Among the 24 supervisors, 20 were male, and 4 were female; 15 supervisors held an associate degree, and 9 others with a bachelor degree. Among the 192 subordinates, 107 were male (55.7%); the mean age was 25.89 (SD = 3.95) (five subordinates failed to report their age information); 147 subordinates acquired an associate degree or above (76.6%), 44 subordinates had a high school degree or below (22.9%), and 1 subordinate failed to report his/her education information (0.5%). On average, these subordinates had been in this company for 3.72 years (SD = 3.03).
To verify whether there was any systematic bias due to the drop-out of subordinates in the second wave, we tested the differences of the demographic information of the remaining subordinates and those absent. Results revealed no differences on the sex (χ2(1) = 3.51, ns), age (t = 1.38, ns), tenure (t = 0.94, ns), and education (χ2 (1) = 0.79, ns) of these two categories of subordinates. These results indicated that no systematic bias was found between these two samples.
We used the 25-item scale from Twenge et al. (2004) to measure ego depletion of supervisors and subordinates. This scale was used in previous studies and showed good reliability and validity (e.g., Deng et al., 2017). Sample items were “I want to give up,” and “I feel like my willpower is gone.” Supervisors and subordinates were asked to rate their feelings during the past week on a scale ranging from 1 (not true) to 7 (very true). The Cronbach’s α of this scale for the supervisor sample was 0.92, whereas the Cronbach’s α for the subordinate sample was 0.89.
We used the 10-item abusive supervision scale from Aryee et al. (2008) to measure the subordinates’ perception of abusive supervision. This scale was adapted from the scale of Tepper (2000) and revealed good reliability and validity in the Chinese context. Sample items were “My supervisor gives me the silent treatment,” “My supervisor reminds me of my past mistakes and failures,” and “My supervisor makes negative comments about me to others.” Response options ranged from 1 (never) to 5 (always). The Cronbach’s α of this scale in our study was 0.83.
We used the 17-item workplace deviant behavior scale from Newstrom and Ruch (1975) to measure subordinates’ deviant behavior. This scale had been used in previous studies and showed good reliability and validity (e.g., Zheng et al., 2019). We found that three items of the scale failed to fit our sample in the early interview with employees in the call center1 (i.e., “Authorizing a subordinate to violate company rules,” “Padding an expense account up to 10%,” and “Padding an expense account more than 10%”). Thus, we dropped these three items and only used the remaining 14 items to measure subordinates’ deviant behavior. As admitting doing deviant behavior posted a threaten to the self-image of subordinates, the measuring of deviant behavior was found to be sensitive to the social desirability response bias (Yang et al., 2017). Moreover, we collected data in a call center where employees were working in the same small space with their supervisor and colleagues, and employees were also closely monitored by their supervisors. Under this circumstance, it was unlikely for them to consciously report any deviant behavior if asked directly. Therefore, we believed it was necessary to take precautionary measures of mitigating the social desirability tendency of respondents. Accumulative evidence in behavioral ethics literatures had indicated that the indirect questioning method could help reduce the social desirability response bias in measuring construct prone to social influences (Fisher, 1993), the measurement of deviant behavior as an example (Yang et al., 2017). We employed this technique in the current study to reduce the social desirability bias in measuring subordinates’ deviant behavior. Specifically, participants were asked to report “How often have you observed the following types of behavior in your organization?” This method had been widely used in extant studies to reduce the social desirability response bias in measuring unethical behavior (e.g., Treviño and Weaver, 2001; Beekun et al., 2010; Bossuyt and Van Kenhove, 2018). Sample items were “Use company service for personal use” and “Claim credit for someone else’s work.” Response options ranged from 1 (never) to 5 (very frequently). The Cronbach’s α of this scale in our study was 0.98.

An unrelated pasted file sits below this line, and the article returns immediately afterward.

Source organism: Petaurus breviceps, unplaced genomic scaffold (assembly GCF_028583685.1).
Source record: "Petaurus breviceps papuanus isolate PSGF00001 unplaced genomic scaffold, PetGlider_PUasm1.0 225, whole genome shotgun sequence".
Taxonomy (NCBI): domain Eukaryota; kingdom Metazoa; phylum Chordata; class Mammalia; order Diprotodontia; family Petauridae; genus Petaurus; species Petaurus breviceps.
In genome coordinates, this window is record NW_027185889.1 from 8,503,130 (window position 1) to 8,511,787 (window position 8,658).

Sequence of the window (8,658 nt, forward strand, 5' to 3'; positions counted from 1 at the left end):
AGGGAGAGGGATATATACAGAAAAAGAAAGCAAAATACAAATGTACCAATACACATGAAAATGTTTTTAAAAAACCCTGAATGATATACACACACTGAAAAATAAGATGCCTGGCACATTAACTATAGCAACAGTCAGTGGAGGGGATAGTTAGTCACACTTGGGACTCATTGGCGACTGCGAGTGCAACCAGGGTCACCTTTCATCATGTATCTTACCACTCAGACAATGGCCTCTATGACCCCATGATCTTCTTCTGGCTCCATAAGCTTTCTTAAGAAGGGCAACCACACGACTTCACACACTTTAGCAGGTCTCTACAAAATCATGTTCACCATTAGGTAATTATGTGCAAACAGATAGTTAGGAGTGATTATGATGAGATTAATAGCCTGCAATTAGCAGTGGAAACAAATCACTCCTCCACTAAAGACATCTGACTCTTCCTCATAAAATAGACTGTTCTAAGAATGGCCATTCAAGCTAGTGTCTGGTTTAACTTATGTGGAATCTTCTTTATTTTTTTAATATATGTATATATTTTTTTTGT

We controlled the sex, age, tenure, and education of subordinates for the possible influences of these demographic variables in the crossover process. For example, stress recipients’ sex was perceived as an important factor for influencing the crossover process (Westman, 2001).
Prior to testing our hypotheses, we conducted a confirmatory factor analysis (CFA) to assess the discriminate validity of variables from subordinates. Following the recommendation of Hall et al. (1999), we parceled the items within each scale to serve as indicators of the latent variable when the number of items for the variable exceeded three. We used the item-to-construct balance method to parcel the items (Little et al., 2002). Prior studies have recommended creating three parcels for latent variables with few items and more than three parcels for latent variables with copious items (cf., Carlson et al., 2012). Thus, we created three parcels for the 10-item measure of abusive supervision, five parcels for the 25-item scale of subordinates’ ego depletion, and three parcels for the 14-item measure of subordinates’ deviant behavior. Results demonstrated good model fit for the three-factor model on the data of subordinates (χ2/df = 2.27, NFI = 0.96, CFI = 0.98, GFI = 0.92, RMSEA = 0.082, SRMR = 0.043), which was better than other competitive models (see Table 1).